WEST UNION -- Although Kevin Vorwald won't appear in David Lynch's movie "The Straight Story" being filmed in northeast Iowa, he has quite a role.
It seems the 1956 Chevy station wagon the West Union antiques dealer sold Lynch to use in traffic scenes has become one of the most coveted props among crew members.
"Everyone is trying to figure out how they can get it after we're done shooting," according to Gaye Pope, publicist for Lynch's Asymmetrical Productions.
Rank apparently has its privileges, Vorwald said. Lynch told him the movie's writer-producer, Mary Sweeney of Madison, Wis., will end up with the car.
Vorwald, who operates Kevin's Antique Furniture, understands the appeal.
"I hated to let it go, but I've got too many cars," said Vorwald. He also has 1939 and 1940 Chevy coupes and a 1959 Cadillac.
So when Lynch called Monday about the car, Vorwald, who has had it for sale through the summer, was ready to do business.
"He offered me a fair price, and it's gone," Vorwald said. "Lynch called Monday morning. One of his people called an hour later, and the guy who cuts the checks called an hour after that."
Vorwald, who has restored a number of cars, says a 1956 Chevy station wagon in good shape would bring between $5,000 and $6,000 on the market here. Lynch paid him $6,250, he says.
"The Straight Story" -- with many scenes being filmed in Fayette, Clayton and Allamakee counties -- chronicles the 240-mile trip Alvin Straight made across northern Iowa in 1994. The 73-year-old rode a lawn mower from Laurens, in northwest Iowa, to Blue River, Wis., to mend his relationship with his dying older brother.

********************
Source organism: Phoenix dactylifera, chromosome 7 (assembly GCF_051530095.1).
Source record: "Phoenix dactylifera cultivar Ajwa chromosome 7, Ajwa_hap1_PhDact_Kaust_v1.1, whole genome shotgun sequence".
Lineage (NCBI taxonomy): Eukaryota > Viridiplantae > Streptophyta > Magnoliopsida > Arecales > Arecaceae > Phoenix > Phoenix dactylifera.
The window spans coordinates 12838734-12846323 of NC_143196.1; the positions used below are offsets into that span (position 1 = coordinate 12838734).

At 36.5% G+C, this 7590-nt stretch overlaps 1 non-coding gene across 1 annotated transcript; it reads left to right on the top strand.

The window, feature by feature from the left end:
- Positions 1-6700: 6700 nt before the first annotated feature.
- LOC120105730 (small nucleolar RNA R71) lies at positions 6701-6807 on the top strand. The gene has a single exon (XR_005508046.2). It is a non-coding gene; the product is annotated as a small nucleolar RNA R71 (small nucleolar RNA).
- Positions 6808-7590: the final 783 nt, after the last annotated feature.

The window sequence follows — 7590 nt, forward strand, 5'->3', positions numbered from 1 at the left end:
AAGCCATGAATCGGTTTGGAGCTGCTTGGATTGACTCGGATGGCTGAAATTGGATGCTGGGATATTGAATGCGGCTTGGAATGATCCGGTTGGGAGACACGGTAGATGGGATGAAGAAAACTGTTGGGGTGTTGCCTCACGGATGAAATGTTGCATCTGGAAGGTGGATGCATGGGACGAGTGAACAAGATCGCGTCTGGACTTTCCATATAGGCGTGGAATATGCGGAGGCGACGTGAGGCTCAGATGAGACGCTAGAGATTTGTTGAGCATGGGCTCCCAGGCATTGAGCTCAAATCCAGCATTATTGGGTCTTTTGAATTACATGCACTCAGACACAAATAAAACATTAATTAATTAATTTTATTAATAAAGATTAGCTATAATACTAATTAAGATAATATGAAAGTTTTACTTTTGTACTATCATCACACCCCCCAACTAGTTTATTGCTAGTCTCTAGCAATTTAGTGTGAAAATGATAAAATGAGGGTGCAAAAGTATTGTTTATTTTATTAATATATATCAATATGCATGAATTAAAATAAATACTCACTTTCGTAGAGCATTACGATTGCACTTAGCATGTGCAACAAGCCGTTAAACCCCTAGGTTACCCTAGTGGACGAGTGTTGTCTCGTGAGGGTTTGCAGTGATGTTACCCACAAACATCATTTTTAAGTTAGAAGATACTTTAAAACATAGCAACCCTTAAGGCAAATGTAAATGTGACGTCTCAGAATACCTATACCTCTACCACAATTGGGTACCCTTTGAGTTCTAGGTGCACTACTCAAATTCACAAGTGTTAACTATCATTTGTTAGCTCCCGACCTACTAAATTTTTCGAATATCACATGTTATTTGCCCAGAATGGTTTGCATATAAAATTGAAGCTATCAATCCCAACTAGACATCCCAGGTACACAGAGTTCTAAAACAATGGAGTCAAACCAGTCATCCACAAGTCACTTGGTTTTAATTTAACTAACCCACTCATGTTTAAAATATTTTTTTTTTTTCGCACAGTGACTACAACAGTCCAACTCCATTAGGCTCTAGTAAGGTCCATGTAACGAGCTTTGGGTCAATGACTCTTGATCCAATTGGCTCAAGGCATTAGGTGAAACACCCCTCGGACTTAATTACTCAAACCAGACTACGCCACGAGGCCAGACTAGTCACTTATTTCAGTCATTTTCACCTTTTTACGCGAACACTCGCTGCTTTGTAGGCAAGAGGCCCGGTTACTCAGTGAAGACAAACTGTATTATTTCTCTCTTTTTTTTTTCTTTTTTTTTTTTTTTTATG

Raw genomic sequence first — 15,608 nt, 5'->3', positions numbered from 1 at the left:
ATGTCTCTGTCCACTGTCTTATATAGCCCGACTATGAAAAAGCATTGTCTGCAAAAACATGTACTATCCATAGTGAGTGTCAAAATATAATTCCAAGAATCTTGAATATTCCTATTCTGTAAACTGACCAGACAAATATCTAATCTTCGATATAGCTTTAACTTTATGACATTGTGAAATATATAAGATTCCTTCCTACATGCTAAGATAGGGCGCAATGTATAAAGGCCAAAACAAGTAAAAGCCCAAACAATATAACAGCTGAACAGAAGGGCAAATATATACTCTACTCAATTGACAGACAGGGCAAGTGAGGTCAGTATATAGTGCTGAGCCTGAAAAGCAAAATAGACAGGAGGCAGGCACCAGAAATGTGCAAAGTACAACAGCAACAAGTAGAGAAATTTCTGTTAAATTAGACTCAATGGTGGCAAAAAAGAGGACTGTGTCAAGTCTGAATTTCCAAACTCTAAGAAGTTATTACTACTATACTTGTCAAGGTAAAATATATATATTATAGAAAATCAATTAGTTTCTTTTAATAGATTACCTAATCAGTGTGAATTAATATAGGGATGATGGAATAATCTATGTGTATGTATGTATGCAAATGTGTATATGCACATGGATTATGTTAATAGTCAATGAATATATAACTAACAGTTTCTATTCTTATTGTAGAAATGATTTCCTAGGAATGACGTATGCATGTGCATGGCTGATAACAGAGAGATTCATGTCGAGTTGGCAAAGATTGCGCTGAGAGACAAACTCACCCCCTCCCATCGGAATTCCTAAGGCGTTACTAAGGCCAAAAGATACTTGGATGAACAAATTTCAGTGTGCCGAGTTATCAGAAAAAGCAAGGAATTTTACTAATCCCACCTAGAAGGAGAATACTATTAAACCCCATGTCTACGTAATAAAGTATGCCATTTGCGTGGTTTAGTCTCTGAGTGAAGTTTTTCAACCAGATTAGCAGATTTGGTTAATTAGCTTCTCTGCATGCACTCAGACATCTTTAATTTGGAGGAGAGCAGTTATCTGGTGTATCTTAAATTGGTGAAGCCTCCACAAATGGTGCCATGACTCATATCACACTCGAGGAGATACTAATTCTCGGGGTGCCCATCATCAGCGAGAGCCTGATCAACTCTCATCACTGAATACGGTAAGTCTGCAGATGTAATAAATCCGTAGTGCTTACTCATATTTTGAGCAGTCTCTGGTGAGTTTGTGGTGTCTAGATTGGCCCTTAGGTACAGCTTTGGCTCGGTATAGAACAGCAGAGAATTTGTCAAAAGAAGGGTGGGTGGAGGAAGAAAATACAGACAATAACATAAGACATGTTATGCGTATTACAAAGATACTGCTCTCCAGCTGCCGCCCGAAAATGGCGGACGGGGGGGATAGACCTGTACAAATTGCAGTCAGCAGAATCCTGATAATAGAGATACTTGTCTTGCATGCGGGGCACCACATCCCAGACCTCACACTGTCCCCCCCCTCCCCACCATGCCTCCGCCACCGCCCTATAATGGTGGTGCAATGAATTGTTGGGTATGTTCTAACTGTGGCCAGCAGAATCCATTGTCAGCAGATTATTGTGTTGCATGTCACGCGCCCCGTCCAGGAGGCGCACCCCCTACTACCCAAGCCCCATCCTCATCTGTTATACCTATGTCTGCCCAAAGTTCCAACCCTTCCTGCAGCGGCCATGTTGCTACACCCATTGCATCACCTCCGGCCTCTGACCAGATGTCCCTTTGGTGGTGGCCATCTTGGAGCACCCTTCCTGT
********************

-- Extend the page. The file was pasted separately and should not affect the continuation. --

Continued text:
Vorwald said he didn't know anything about Lynch, whose credits include controversial and critically acclaimed films such as "Lost Highway," "Blue Velvet," "The Elephant Man," "Eraserhead" and the "Twin Peaks" television series. But he's enjoyed doing business with him.
In addition to the car, he sold the art director and set director for "The Straight Story" more than a dozen items to be used as props.
"They bought a bunch of chairs and cupboards -- even an outhouse I had out here," Vorwald says. Vorwald bought the station wagon from Wayne Sutter of West Union about four years ago. Before Sutter owned it, the car had been sitting in a yard near the North Fayette Middle School for about 20 years with a "Not for sale" sign in the window, Vorwald says.
The car is all original, except the cloth seat covers, according to Vorwald. It has 87,000 miles on it.
"I put about 3,000 miles on it the first summer I owned it, but probably didn't put 30 on it this summer. I just haven't had time to enjoy it," he says.
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